"I 's faith to believe that day will come," said Tom, earnestly, and with tears in his eyes; "the Lord has a work for Mas'r."
"A work, hey?" said St. Clare, "well, now, Tom, give me your views on what sort of a work it is;—let's hear."
"Why, even a poor fellow like me has a work from the Lord; and Mas'r St. Clare, that has larnin, and riches, and friends,—how much he might do for the Lord!"
"Tom, you seem to think the Lord needs a great deal done for him," said St. Clare, smiling.
"We does for the Lord when we does for his critturs," said Tom.
"Good theology, Tom; better than Dr. B. preaches, I dare swear," said St. Clare.
The conversation was here interrupted by the announcement of some visitors.
Marie St. Clare felt the loss of Eva as deeply as she could feel anything; and, as she was a woman that had a great faculty of making everybody unhappy when she was, her immediate attendants had still stronger reason to regret the loss of their young mistress, whose winning ways and gentle intercessions had so often been a shield to them from the tyrannical and selfish exactions of her mother. Poor old Mammy, in particular, whose heart, severed from all natural domestic ties, had consoled itself with this one beautiful being, was almost heart-broken. She cried day and night, and was, from excess of sorrow, less skilful and alert in her ministrations of her mistress than usual, which drew down a constant storm of invectives on her defenceless head.
Miss Ophelia felt the loss; but, in her good and honest heart, it bore fruit unto everlasting life. She was more softened, more gentle; and, though equally assiduous in every duty, it was with a chastened and quiet air, as one who communed with her own heart not in vain. She was more diligent in teaching Topsy,—taught her mainly from the Bible,—did not any longer shrink from her touch, or manifest an ill-repressed disgust, because she felt none. She viewed her now through the softened medium that Eva's hand had first held before her eyes, and saw in her only an immortal creature, whom God had sent to be led by her to glory and virtue. Topsy did not become at once a saint; but the life and death of Eva did work a marked change in her. The callous indifference was gone; there was now sensibility, hope, desire, and the striving for good,—a strife irregular, interrupted, suspended oft, but yet renewed again.
One day, when Topsy had been sent for by Miss Ophelia, she came, hastily thrusting something into her bosom.
"What are you doing there, you limb? You've been stealing something, I'll be bound," said the imperious little Rosa, who had been sent to call her, seizing her, at the same time, roughly by the arm.
"You go 'long, Miss Rosa!" said Topsy, pulling from her; "'tan't none o' your business!"
"None o' your sa'ce!" said Rosa, "I saw you hiding something,—I know yer tricks," and Rosa seized her arm, and tried to force her hand into her bosom, while Topsy, enraged, kicked and fought valiantly for what she considered her rights. The clamor and confusion of the battle drew Miss Ophelia and St. Clare both to the spot.
"She's been stealing!" said Rosa.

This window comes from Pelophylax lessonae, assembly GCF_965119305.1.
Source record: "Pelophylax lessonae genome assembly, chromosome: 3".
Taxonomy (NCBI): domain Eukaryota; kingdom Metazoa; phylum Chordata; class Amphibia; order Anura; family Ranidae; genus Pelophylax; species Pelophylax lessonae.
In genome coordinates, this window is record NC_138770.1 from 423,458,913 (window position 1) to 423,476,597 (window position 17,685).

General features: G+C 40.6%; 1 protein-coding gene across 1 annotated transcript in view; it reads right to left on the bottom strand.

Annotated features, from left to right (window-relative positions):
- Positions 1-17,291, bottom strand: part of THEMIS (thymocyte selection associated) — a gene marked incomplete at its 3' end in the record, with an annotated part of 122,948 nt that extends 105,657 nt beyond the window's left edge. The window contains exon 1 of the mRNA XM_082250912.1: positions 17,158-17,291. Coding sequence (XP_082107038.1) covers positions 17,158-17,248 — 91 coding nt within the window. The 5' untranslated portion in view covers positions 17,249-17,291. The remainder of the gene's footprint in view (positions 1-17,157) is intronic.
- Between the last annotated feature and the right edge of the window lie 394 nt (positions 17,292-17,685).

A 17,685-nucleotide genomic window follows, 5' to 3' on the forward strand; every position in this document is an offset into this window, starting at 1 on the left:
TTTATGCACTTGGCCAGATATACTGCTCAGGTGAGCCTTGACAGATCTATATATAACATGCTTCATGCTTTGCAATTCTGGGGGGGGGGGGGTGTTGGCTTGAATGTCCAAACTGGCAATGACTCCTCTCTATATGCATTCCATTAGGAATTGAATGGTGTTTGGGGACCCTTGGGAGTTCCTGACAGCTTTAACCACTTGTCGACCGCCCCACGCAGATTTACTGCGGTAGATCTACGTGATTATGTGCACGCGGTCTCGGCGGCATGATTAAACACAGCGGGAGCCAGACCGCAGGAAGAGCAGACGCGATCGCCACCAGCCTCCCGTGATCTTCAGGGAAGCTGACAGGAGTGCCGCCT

"I han't, neither!" vociferated Topsy, sobbing with passion.
"Give me that, whatever it is!" said Miss Ophelia, firmly.
Topsy hesitated; but, on a second order, pulled out of her bosom a little parcel done up in the foot of one of her own old stockings.
Miss Ophelia turned it out. There was a small book, which had been given to Topsy by Eva, containing a single verse of Scripture, arranged for every day in the year, and in a paper the curl of hair that she had given her on that memorable day when she had taken her last farewell.
St. Clare was a good deal affected at the sight of it; the little book had been rolled in a long strip of black crape, torn from the funeral weeds.
"What did you wrap this round the book for?" said St. Clare, holding up the crape.
"Cause,—cause,—cause 't was Miss Eva. O, don't take 'em away, please!" she said; and, sitting flat down on the floor, and putting her apron over her head, she began to sob vehemently.
It was a curious mixture of the pathetic and the ludicrous,—the little old stockings,—black crape,—text-book,—fair, soft curl,—and Topsy's utter distress.
St. Clare smiled; but there were tears in his eyes, as he said,
"Come, come,—don't cry; you shall have them!" and, putting them together, he threw them into her lap, and drew Miss Ophelia with him into the parlor.
"I really think you can make something of that concern," he said, pointing with his thumb backward over his shoulder. "Any mind that is capable of a real sorrow is capable of good. You must try and do something with her."
"The child has improved greatly," said Miss Ophelia. "I have great hopes of her; but, Augustine," she said, laying her hand on his arm, "one thing I want to ask; whose is this child to be?—yours or mine?"
"Why, I gave her to you," said Augustine.
"But not legally;—I want her to be mine legally," said Miss Ophelia.
"Whew! cousin," said Augustine. "What will the Abolition Society think? They'll have a day of fasting appointed for this backsliding, if you become a slaveholder!"
"O, nonsense! I want her mine, that I may have a right to take her to the free States, and give her her liberty, that all I am trying to do be not undone."